HVAC (Heating, Ventilation, Air Conditioning)

Thursday, October 04, 2007

Renewable Energy, my love

I have been trying to find people getting their hands dirty on renewable energy projects. And I am glad I found Mubin Ullah Kotwal. Originally from India Mubin currently lives in Papua, Indonesia. The picture shown above is of a biogas plant he made himself. Mubin meets all his cooking needs using gas from this plant. Kudos to him!

And then came a query. Shahid Zia, my friend and collaborator in Karachi, asked me to write a design brief for a composting plant. Here is what I provided him.

A composting yard will be used to handle solid waste generated by the new Fruit and Vegetable market.

Of the four widely used composting methods for large scale composting (namely turned windrows, static piles, forced-aeration static piles, and in-vessel composting), we plan to use static piling technique at Sangjani, owing to this method’s requirement of low maintenance.

A preliminary calculation shows that for 6000 Kg of organic waste generated daily by the Sangjani Fruit and Vegetable market, a composting yard employing static pile composting method would require an area of 1.5 acres. This composting yard will have controlled access to prevent illegal dumping. Organic waste would be brought to the yard and front-loaders would be used to make piles approximately 10 ft in radius and 8 ft high. For aeration purposes the organic material in piles would be turned over in approximately four weeks. Depending on weather conditions a compost yield would be obtained in 10-16 weeks.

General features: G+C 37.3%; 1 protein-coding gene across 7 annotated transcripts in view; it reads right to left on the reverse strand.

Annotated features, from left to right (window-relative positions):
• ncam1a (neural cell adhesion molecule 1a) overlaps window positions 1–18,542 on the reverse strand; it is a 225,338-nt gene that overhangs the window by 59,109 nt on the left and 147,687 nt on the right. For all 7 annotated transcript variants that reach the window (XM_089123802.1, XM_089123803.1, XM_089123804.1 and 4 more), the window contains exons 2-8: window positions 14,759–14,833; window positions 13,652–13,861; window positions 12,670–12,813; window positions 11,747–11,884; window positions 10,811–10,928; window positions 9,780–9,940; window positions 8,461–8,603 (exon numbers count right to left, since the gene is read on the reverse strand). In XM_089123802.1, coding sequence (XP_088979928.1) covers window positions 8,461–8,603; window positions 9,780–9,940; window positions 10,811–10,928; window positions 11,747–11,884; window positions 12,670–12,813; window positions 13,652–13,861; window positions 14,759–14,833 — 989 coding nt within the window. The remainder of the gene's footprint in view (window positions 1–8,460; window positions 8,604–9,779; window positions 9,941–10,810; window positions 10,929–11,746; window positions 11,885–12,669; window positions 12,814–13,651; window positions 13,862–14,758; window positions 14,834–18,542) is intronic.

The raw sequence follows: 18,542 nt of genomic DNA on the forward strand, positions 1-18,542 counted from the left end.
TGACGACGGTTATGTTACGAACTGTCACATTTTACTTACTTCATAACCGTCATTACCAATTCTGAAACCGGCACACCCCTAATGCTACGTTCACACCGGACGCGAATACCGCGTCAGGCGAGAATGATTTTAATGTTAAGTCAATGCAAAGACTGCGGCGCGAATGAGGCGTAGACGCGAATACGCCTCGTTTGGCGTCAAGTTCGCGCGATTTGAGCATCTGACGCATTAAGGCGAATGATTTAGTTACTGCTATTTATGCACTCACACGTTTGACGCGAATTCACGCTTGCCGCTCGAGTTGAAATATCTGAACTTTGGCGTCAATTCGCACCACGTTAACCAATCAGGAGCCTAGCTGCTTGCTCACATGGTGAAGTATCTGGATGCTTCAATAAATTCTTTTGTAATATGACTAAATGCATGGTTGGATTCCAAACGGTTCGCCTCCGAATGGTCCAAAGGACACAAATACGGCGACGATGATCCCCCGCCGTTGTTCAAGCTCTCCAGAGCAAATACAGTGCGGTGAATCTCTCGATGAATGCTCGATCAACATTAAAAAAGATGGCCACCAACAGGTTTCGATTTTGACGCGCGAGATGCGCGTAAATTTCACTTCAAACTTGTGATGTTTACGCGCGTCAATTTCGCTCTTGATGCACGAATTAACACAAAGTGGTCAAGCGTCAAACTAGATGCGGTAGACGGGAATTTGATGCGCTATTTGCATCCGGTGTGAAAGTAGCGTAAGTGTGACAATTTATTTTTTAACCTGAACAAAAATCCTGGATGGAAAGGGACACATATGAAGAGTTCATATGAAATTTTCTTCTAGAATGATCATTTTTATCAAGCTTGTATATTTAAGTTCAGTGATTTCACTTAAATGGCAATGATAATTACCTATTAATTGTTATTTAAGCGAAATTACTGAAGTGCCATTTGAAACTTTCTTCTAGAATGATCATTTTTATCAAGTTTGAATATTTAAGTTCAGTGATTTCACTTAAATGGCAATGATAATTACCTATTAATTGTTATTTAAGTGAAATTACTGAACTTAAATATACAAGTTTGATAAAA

And then I generated a news item shown below.

Poor and wasteful, Pakistan does not want to be
A.H. Cemendtaur

For a new Fruit and Vegetable market to be situated in Sangjani, just outside Islamabad, Pakistani government is asking engineering consultants to design a composting plant. The envisioned plant would use waste generated by the produce market--compost produced by the plant would be used by agricultural communities. A composting site situated near a big source of organic waste is a novel idea for Pakistan where waste from city produce markets simply rots on streets. Travel through the developing world and you would see constant themes of poverty and prodigality going hand in hand. In Sangjani Pakistan seems to be breaking that pattern. Let's hope Pakistanis also learn that using gas to produce hot water when sun shines on them for more than 300 days a year is another waste of precious resource they need to break away from.

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